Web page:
Beth Kayser

EV charging points: How to get your office plugged in

5 min Read
Electric vehicle plugged in at a charging point

Maybe you’re already the owner of an electric car or maybe you watch ruefully as a fleet of fuel-guzzling vehicles slip in and out of your office each day. Either way, you’re right to feel the pull of the electric movement.

Vehicle emissions are the largest CO2e polluter in the UK. So when it comes to achieving Net Zero, it’s safe to say that a major driving force (wink wink) of change lies in the transition to EV’s. Of course, when it comes to commuting, walking, cycling and public transport is much less carbon expensive. But, for when those four wheels just can’t be helped, switching to EV is an area where businesses can make a big impact.

So, you’ve decided it’s time to say something to your boss/manager/work wifey? Epic, I salute you. Pushing for change is equally, if not more important, than cutting personal emissions.

Before you charge in, let’s explore a couple of facts and tactics that’ll help get your point heard. First things first, get your proposition at the ready, your story straight and your facts checked. You could have a passion for the planet and all the green energy in the world, but, without a strong pitch, your case will likely fall on deaf ears.

If you haven’t already, polish your powers of persuasion by reading this post by our Founder, Christian: ‘Convincing your employer to think green’. In it, he explores how to communicate with the powers that be. We also have a handy petrol vs electric emissions calculator in case it’s of interest.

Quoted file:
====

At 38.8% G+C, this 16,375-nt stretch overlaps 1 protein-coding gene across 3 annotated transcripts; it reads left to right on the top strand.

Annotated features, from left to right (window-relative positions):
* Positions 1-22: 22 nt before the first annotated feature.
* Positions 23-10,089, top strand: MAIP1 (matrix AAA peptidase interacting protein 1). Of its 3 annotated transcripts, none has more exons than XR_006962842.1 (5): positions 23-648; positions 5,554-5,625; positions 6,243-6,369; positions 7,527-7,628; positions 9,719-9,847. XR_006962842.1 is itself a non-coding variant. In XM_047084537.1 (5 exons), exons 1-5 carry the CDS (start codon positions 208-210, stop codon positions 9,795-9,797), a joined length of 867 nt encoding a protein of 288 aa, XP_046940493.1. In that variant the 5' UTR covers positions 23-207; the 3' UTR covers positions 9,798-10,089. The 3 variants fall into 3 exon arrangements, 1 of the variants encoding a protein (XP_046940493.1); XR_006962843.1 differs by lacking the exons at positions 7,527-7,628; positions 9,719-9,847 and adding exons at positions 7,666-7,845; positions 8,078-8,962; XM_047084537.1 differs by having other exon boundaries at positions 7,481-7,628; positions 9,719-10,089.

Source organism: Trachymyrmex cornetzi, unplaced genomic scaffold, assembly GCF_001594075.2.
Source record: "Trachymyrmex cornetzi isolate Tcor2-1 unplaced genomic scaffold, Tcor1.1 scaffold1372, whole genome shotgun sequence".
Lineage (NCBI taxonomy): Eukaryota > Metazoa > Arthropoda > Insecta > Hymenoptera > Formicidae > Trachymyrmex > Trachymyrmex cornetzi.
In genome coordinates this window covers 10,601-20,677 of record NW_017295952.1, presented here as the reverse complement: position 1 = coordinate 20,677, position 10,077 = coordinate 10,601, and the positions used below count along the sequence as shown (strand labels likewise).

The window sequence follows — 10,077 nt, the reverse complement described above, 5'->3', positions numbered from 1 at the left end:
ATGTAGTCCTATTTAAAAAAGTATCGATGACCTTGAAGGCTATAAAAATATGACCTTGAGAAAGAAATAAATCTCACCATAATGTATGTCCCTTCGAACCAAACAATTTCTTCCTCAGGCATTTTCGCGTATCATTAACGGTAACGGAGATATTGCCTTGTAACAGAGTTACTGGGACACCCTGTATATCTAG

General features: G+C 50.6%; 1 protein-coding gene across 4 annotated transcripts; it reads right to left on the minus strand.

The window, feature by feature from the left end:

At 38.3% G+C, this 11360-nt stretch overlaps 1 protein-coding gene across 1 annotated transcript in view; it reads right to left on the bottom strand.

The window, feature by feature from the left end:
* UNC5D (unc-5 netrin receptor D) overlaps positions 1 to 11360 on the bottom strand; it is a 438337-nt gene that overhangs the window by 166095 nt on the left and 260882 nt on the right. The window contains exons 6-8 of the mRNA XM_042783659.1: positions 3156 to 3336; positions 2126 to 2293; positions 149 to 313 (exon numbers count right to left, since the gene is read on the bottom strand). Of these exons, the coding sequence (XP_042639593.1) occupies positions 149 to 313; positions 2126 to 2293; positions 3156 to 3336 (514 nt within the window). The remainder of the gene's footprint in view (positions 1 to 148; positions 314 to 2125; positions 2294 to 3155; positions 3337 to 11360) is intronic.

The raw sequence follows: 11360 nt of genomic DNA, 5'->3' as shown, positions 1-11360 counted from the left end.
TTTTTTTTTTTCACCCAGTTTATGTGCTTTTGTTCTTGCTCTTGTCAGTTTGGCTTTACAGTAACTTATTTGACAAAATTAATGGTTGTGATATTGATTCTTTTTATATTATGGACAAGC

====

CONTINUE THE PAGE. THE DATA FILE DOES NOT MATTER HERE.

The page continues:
For your perusing pleasure, here’s some handy ‘EVs are awesome’ arguments:

For the good of the environment and our collective future

Forgive me if this seems obvious, but no planet to live on means no business, no employer, no employees. Cleaning up our act starts and ends with greenhouse gases, and the average-sized petrol car emits ~3X more CO2e per mile than an EV. It’s a real ‘problem meets solution’, this one.

To further that, studies have found that having an available EV charger at your workplace makes drivers 6X more likely to switch to an electric car. This is because having access to workplace charging makes EV ownership feasible for those without off-street parking at home, which includes around 22% of UK homeowners and upwards of 50% in London and other major cities. So, installing EV charging points at your office really does make a difference.

The workplace everyone wants

Zero emissions across staff and fleet vehicles doesn’t just contribute to your workplace meeting its CSR and environmental targets. It also demonstrates a commitment to curbing emissions.

With tomorrow’s workforce putting purpose over paychecks, and 'protecting the planet' ranking as a top priority for millennial CSR, initiatives like EV charging points should be a high priority for c-suites that want to attract and retain top talent, like yourself (ahem ahem).  

Another benefit?!?

Businesses want to be great places to work; they want staff to be saying ‘another benefit?!’, not the opposite.

EV charging points are another thing to add to the list, and are particularly powerful because of the convenience of having a charging point at work (for EV drivers, the car just sitting there all day, not charging when it needs it, is sacrilege).

And don’t forget that if the company has an electric fleet, they can use the charging point during the hours it’s not being used by employees!